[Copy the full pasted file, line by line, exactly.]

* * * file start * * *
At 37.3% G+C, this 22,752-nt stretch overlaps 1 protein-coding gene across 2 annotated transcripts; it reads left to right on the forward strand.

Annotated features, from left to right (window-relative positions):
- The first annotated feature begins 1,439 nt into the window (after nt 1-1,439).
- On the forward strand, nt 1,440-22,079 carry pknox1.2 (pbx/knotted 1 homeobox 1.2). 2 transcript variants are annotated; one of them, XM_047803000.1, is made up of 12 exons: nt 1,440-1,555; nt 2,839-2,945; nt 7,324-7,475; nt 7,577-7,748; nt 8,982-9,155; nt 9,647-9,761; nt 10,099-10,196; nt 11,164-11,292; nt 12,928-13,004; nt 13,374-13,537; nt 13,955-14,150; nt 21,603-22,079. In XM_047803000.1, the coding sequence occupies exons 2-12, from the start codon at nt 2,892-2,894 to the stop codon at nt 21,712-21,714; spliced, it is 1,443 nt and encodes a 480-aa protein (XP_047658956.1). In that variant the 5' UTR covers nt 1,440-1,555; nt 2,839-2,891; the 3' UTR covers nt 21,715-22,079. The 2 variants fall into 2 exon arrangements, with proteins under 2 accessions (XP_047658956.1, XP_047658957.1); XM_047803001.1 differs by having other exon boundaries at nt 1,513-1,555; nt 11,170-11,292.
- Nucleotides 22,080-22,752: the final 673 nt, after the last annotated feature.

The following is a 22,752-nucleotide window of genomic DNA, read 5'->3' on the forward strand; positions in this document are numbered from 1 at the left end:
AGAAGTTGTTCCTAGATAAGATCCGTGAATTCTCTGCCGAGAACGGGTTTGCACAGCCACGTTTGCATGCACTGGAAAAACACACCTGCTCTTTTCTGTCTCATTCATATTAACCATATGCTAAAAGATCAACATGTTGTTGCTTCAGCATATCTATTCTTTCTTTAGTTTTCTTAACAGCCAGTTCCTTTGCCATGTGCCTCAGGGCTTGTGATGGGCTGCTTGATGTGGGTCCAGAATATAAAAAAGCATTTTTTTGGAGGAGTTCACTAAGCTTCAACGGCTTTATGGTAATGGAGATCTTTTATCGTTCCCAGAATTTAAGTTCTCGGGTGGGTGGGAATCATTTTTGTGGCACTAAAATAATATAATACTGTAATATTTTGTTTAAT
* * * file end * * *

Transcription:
At 37.3% G+C, this 22,752-nt stretch overlaps 1 protein-coding gene across 2 annotated transcripts; it reads left to right on the forward strand.

Annotated features, from left to right (window-relative positions):
- The first annotated feature begins 1,439 nt into the window (after nt 1-1,439).
- On the forward strand, nt 1,440-22,079 carry pknox1.2 (pbx/knotted 1 homeobox 1.2). 2 transcript variants are annotated; one of them, XM_047803000.1, is made up of 12 exons: nt 1,440-1,555; nt 2,839-2,945; nt 7,324-7,475; nt 7,577-7,748; nt 8,982-9,155; nt 9,647-9,761; nt 10,099-10,196; nt 11,164-11,292; nt 12,928-13,004; nt 13,374-13,537; nt 13,955-14,150; nt 21,603-22,079. In XM_047803000.1, the coding sequence occupies exons 2-12, from the start codon at nt 2,892-2,894 to the stop codon at nt 21,712-21,714; spliced, it is 1,443 nt and encodes a 480-aa protein (XP_047658956.1). In that variant the 5' UTR covers nt 1,440-1,555; nt 2,839-2,891; the 3' UTR covers nt 21,715-22,079. The 2 variants fall into 2 exon arrangements, with proteins under 2 accessions (XP_047658956.1, XP_047658957.1); XM_047803001.1 differs by having other exon boundaries at nt 1,513-1,555; nt 11,170-11,292.
- Nucleotides 22,080-22,752: the final 673 nt, after the last annotated feature.

The following is a 22,752-nucleotide window of genomic DNA, read 5'->3' on the forward strand; positions in this document are numbered from 1 at the left end:
AGAAGTTGTTCCTAGATAAGATCCGTGAATTCTCTGCCGAGAACGGGTTTGCACAGCCACGTTTGCATGCACTGGAAAAACACACCTGCTCTTTTCTGTCTCATTCATATTAACCATATGCTAAAAGATCAACATGTTGTTGCTTCAGCATATCTATTCTTTCTTTAGTTTTCTTAACAGCCAGTTCCTTTGCCATGTGCCTCAGGGCTTGTGATGGGCTGCTTGATGTGGGTCCAGAATATAAAAAAGCATTTTTTTGGAGGAGTTCACTAAGCTTCAACGGCTTTATGGTAATGGAGATCTTTTATCGTTCCCAGAATTTAAGTTCTCGGGTGGGTGGGAATCATTTTTGTGGCACTAAAATAATATAATACTGTAATATTTTGTTTAAT